Aims: The treatment of atrial fibrillation beyond pulmonary vein isolation has remained an unsolved challenge. Targeting regions identified by different substrate mapping approaches for ablation resulted in ambiguous outcomes. With the effective refractory period being a fundamental prerequisite for the maintenance of fibrillatory conduction, this study aims at estimating the effective refractory period with clinically available measurements.
Methods and results: A set of 240 simulations in a spherical model of the left atrium with varying model initialization, combination of cellular refractory properties, and size of a region of lowered effective refractory period was implemented to analyse the capabilities and limitations of cycle length mapping. The minimum observed cycle length and the 25% quantile were compared to the underlying effective refractory period. The density of phase singularities was used as a measure for the complexity of the excitation pattern. Finally, we employed the method in a clinical test of concept including five patients. Areas of lowered effective refractory period could be distinguished from their surroundings in simulated scenarios with successfully induced multi-wavelet re-entry. Larger areas and higher gradients in effective refractory period as well as complex activation patterns favour the method. The 25% quantile of cycle lengths in patients with persistent atrial fibrillation was found to range from 85 to 190 ms.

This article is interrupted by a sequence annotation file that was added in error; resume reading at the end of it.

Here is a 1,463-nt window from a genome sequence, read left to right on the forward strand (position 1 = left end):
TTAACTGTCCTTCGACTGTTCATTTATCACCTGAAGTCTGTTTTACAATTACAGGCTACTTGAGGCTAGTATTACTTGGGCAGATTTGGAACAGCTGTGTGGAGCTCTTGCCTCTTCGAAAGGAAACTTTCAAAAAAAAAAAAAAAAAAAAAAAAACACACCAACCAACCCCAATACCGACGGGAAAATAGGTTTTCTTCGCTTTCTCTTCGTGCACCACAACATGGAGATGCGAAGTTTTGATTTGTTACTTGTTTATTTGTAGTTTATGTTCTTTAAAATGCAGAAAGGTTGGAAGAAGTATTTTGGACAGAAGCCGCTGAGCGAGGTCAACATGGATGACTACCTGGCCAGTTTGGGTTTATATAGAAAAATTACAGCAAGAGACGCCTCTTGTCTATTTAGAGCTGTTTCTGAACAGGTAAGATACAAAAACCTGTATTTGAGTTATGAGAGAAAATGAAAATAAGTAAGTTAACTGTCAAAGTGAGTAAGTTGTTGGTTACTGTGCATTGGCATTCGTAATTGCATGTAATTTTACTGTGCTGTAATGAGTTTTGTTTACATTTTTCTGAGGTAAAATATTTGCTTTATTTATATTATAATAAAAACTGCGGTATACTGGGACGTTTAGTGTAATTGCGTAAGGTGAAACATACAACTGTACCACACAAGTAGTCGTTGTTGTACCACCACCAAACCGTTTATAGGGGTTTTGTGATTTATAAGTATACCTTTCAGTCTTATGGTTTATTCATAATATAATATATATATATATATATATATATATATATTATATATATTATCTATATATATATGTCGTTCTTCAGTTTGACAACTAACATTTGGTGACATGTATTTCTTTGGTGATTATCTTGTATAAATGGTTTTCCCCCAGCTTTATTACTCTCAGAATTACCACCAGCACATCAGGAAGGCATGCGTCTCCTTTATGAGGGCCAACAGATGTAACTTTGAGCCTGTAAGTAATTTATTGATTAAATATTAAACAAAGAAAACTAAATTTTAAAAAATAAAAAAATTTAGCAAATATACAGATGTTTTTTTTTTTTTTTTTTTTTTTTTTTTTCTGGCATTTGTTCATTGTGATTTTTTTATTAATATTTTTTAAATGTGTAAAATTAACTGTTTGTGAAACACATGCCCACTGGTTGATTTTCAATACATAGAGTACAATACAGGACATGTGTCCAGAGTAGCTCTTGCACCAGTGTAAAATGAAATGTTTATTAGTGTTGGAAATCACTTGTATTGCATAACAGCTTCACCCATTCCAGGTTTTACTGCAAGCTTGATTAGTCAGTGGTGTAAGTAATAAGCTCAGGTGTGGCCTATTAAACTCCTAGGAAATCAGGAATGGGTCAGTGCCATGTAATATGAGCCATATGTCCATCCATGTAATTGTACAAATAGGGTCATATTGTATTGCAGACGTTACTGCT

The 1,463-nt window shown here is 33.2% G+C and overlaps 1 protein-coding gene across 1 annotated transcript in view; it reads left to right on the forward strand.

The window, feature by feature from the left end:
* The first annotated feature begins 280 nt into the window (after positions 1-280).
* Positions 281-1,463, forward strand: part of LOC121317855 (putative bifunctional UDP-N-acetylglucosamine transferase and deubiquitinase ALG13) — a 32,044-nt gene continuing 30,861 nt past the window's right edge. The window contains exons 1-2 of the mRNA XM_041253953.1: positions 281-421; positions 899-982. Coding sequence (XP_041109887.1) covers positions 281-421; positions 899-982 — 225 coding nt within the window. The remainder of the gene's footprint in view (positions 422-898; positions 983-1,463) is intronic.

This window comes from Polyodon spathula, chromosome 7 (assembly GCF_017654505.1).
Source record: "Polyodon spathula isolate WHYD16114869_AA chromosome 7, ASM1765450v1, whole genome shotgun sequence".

Conclusion: Cycle length mapping is capable of highlighting regions of pathologic refractory properties. In combination with complementary substrate mapping approaches, the method fosters confidence to enhance the treatment of atrial fibrillation beyond pulmonary vein isolation particularly in patients with complex activation patterns.
Keywords: Atrial fibrillation; Cycle length mapping; Effective refractory period; Substrate mapping.
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